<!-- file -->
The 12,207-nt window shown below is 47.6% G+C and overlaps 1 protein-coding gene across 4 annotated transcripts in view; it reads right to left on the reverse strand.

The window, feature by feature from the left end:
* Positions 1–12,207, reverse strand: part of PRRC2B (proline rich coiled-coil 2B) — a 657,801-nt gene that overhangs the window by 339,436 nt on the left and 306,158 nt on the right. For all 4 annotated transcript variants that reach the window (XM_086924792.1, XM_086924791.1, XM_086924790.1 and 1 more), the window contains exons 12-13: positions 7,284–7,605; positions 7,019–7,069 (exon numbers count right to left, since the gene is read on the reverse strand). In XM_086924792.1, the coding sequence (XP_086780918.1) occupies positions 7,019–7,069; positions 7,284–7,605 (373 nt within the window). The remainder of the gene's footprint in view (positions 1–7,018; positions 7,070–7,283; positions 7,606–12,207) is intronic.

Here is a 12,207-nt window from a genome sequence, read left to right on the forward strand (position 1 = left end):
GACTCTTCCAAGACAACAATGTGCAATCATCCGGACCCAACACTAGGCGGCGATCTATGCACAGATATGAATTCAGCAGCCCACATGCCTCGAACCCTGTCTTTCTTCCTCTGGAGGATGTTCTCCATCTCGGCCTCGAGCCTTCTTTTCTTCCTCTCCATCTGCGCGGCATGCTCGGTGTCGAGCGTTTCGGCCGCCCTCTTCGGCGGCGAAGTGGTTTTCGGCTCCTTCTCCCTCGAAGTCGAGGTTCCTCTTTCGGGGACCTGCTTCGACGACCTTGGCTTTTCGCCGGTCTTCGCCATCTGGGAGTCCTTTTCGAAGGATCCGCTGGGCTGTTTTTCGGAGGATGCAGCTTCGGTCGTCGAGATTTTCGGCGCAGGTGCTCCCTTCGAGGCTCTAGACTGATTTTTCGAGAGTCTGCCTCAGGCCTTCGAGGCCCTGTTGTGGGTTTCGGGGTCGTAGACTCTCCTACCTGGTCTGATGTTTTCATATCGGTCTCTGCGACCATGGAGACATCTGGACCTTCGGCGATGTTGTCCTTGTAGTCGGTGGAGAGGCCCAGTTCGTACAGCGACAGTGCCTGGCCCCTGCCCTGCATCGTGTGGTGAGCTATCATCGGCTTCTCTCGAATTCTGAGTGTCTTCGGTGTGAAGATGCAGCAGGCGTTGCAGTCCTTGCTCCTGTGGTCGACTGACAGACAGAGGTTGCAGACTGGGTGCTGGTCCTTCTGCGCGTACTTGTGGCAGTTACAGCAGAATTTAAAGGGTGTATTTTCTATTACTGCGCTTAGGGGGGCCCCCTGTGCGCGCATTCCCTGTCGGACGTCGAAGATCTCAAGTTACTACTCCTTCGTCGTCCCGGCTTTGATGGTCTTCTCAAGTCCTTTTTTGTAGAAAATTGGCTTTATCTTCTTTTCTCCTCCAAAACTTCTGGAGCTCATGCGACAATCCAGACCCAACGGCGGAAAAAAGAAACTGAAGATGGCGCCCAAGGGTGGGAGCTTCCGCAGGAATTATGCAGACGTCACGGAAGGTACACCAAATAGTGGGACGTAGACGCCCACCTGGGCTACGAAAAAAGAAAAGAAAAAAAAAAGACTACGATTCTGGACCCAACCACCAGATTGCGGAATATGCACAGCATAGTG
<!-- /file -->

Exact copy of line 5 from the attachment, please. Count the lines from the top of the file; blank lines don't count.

GACTCTTCCAAGACAACAATGTGCAATCATCCGGACCCAACACTAGGCGGCGATCTATGCACAGATATGAATTCAGCAGCCCACATGCCTCGAACCCTGTCTTTCTTCCTCTGGAGGATGTTCTCCATCTCGGCCTCGAGCCTTCTTTTCTTCCTCTCCATCTGCGCGGCATGCTCGGTGTCGAGCGTTTCGGCCGCCCTCTTCGGCGGCGAAGTGGTTTTCGGCTCCTTCTCCCTCGAAGTCGAGGTTCCTCTTTCGGGGACCTGCTTCGACGACCTTGGCTTTTCGCCGGTCTTCGCCATCTGGGAGTCCTTTTCGAAGGATCCGCTGGGCTGTTTTTCGGAGGATGCAGCTTCGGTCGTCGAGATTTTCGGCGCAGGTGCTCCCTTCGAGGCTCTAGACTGATTTTTCGAGAGTCTGCCTCAGGCCTTCGAGGCCCTGTTGTGGGTTTCGGGGTCGTAGACTCTCCTACCTGGTCTGATGTTTTCATATCGGTCTCTGCGACCATGGAGACATCTGGACCTTCGGCGATGTTGTCCTTGTAGTCGGTGGAGAGGCCCAGTTCGTACAGCGACAGTGCCTGGCCCCTGCCCTGCATCGTGTGGTGAGCTATCATCGGCTTCTCTCGAATTCTGAGTGTCTTCGGTGTGAAGATGCAGCAGGCGTTGCAGTCCTTGCTCCTGTGGTCGACTGACAGACAGAGGTTGCAGACTGGGTGCTGGTCCTTCTGCGCGTACTTGTGGCAGTTACAGCAGAATTTAAAGGGTGTATTTTCTATTACTGCGCTTAGGGGGGCCCCCTGTGCGCGCATTCCCTGTCGGACGTCGAAGATCTCAAGTTACTACTCCTTCGTCGTCCCGGCTTTGATGGTCTTCTCAAGTCCTTTTTTGTAGAAAATTGGCTTTATCTTCTTTTCTCCTCCAAAACTTCTGGAGCTCATGCGACAATCCAGACCCAACGGCGGAAAAAAGAAACTGAAGATGGCGCCCAAGGGTGGGAGCTTCCGCAGGAATTATGCAGACGTCACGGAAGGTACACCAAATAGTGGGACGTAGACGCCCACCTGGGCTACGAAAAAAGAAAAGAAAAAAAAAAGACTACGATTCTGGACCCAACCACCAGATTGCGGAATATGCACAGCATAGTG